South Carolina              
Administrative Law Court
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SC Administrative Law Court Decisions

CAPTION:
SCDOR vs. Julian F. Adams, d/b/a Lucky Seven Art Gallery, et al

AGENCY:
South Carolina Department of Revenue

PARTIES:
Petitioners:
South Carolina Department of Revenue

Respondents:
Julian F. Adams, d/b/a Lucky Seven Art Gallery, Carlos E. Amarillo Partnership, d/b/a Cutting Image A, Seven Amusements, Inc., d/b/a Mardi Gras, Collins Entertainment Corp., Brian Nesbitt, d/b/a Brian Nesbitt, Co.
 
DOCKET NUMBER:
97-ALJ-17-0522-CC

APPEARANCES:
Carol I. McMahan, Attorney for Petitioner

James Harrison, Attorney for Respondent
 

ORDERS:

FINAL ORDER AND DECISION

This matter comes before me upon Respondents' request for a contested case hearing after being cited by the South Carolina Department of Revenue (hereinafter referred to as "DOR") for alleged administrative violations of S.C. Code Ann. § 12-21-2804(A) (Supp. 1996) of the Video Game Machines Act and 27 S.C. Code Ann. Regs. 117-190 (Supp. 1996). The primary issue for determination is whether Respondents failed to have "at least one separate employee on the premises during business hours" in two video game rooms at 1699 Highway 17 North, North Myrtle Beach, South Carolina. DOR contends that the game rooms were each open and operational without an employee present as required by law. Respondents challenge the validity of R. 117-190 and dispute DOR's interpretation of the statute and regulation.

A contested case hearing in this matter was held in Columbia, South Carolina, on

December 16, 1997. Based upon the relevant and probative evidence presented at the hearing and the applicable law, I find Respondents violated R. 117-190 and S.C. Code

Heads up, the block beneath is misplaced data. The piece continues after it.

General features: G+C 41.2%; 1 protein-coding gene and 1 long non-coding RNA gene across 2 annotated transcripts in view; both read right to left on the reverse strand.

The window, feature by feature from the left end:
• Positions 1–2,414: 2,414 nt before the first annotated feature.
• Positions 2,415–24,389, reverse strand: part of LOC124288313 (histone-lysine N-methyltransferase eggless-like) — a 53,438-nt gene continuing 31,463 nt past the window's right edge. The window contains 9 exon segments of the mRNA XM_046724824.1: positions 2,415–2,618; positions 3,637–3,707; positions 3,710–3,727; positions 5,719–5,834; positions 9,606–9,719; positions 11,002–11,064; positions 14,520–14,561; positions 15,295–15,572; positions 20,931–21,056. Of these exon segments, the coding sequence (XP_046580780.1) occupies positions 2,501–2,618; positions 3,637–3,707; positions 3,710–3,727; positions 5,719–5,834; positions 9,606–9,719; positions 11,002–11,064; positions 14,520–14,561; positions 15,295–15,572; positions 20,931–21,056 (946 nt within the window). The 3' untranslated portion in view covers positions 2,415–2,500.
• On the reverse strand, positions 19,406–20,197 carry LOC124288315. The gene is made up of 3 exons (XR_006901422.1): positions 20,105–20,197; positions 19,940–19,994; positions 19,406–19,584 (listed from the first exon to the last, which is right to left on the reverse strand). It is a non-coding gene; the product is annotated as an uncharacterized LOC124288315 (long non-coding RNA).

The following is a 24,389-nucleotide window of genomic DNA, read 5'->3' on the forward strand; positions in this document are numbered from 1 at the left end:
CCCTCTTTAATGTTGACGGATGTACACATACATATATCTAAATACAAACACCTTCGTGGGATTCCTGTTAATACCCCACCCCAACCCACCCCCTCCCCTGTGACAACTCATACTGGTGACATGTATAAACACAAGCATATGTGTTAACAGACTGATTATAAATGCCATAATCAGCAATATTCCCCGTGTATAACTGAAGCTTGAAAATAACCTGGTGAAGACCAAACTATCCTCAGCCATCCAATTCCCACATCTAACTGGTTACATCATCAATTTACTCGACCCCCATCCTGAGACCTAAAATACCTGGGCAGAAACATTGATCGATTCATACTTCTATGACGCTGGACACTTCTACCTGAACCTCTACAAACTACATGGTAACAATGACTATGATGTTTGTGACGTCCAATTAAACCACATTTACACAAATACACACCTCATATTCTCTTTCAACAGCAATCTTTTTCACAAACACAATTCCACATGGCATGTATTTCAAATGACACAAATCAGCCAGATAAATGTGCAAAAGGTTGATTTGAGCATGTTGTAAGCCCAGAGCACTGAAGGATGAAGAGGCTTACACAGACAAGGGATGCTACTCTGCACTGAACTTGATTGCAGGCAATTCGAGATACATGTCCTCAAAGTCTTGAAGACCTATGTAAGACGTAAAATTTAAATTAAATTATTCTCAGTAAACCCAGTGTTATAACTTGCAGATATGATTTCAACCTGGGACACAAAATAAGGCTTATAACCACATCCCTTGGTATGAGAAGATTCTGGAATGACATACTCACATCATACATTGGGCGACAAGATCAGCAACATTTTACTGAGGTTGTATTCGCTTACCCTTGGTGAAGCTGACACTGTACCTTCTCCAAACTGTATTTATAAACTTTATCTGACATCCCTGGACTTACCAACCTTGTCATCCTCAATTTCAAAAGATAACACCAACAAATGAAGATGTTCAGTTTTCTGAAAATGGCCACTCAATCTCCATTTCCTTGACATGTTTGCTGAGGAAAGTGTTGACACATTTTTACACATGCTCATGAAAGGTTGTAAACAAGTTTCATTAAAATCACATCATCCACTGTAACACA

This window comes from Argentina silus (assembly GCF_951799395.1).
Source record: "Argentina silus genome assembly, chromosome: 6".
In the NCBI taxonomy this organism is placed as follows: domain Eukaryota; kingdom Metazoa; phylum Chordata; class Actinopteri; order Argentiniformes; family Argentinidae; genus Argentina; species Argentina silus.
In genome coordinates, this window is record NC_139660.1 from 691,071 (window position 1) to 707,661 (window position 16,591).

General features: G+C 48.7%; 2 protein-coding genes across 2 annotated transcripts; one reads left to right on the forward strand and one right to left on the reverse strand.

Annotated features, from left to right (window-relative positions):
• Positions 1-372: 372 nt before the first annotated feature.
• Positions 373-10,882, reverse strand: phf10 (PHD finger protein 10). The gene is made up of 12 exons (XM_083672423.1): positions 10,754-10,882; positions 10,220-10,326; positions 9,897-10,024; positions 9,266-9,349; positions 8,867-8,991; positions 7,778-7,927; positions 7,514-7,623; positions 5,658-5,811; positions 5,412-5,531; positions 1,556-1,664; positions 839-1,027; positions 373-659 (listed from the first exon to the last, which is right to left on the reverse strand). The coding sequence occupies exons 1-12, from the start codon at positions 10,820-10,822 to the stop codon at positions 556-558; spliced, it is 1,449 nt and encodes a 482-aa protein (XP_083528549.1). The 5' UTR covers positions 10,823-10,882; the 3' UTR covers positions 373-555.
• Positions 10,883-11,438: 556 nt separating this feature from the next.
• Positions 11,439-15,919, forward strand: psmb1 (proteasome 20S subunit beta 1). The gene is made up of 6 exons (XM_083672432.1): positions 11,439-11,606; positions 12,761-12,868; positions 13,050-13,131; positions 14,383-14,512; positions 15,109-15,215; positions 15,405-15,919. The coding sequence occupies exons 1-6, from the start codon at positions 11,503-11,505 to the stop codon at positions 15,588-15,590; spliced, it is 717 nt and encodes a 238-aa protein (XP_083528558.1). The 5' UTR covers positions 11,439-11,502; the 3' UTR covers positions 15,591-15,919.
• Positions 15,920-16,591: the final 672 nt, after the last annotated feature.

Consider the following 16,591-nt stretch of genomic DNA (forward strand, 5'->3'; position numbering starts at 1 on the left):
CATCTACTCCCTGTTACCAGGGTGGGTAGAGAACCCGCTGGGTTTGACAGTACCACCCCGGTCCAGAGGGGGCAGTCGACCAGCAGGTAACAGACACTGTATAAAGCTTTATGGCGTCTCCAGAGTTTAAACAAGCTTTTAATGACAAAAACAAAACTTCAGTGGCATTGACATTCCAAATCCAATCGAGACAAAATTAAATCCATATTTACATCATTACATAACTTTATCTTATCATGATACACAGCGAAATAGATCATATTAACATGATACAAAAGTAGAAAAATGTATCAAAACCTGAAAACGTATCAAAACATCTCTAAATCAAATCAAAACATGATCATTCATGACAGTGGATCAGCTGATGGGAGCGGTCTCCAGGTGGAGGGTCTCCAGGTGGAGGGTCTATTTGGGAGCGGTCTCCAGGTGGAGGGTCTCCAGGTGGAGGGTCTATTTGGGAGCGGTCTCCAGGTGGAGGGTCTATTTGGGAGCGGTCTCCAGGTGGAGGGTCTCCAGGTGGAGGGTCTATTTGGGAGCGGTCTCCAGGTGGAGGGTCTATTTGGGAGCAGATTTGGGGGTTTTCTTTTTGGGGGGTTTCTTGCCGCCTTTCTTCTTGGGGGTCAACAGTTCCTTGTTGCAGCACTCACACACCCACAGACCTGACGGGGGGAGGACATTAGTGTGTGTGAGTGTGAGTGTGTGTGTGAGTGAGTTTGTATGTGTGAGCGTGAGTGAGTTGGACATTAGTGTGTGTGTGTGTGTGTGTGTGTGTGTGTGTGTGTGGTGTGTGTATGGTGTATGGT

§ 12-21-2804. Accordingly, the ten Class III machine licenses in the subject rooms are hereby revoked. No Class III machines shall be operated in the respective game rooms for a period of

six (6) months. Respondents, Julian Adams, and Sevens Amusements, Inc., are each fined Five Thousand Dollars ($5,000).

DISCUSSION

The material facts are not in controversy in this case. Respondents admit that no employees were in either of the two subject game rooms at the time of the inspection of the premises, but argue that an employee need not remain within the physical four walls of a game room at all times to be in compliance with the law. Respondents claim that to require an employee to be physically present in a game room is an overbroad and expanded interpretation of R. 117-190. Rather, Respondents, citing dicta in South Carolina Department of Revenue v. Great Games, Inc., Docket No. 96-ALJ-17-0204-CC (January 22, 1997), submit that if an employee located outside of the game room, but in close enough proximity to serve the needs of the customers in that game room, the employee meets the "at least one separate employee on the premises during business hours" legal requirement.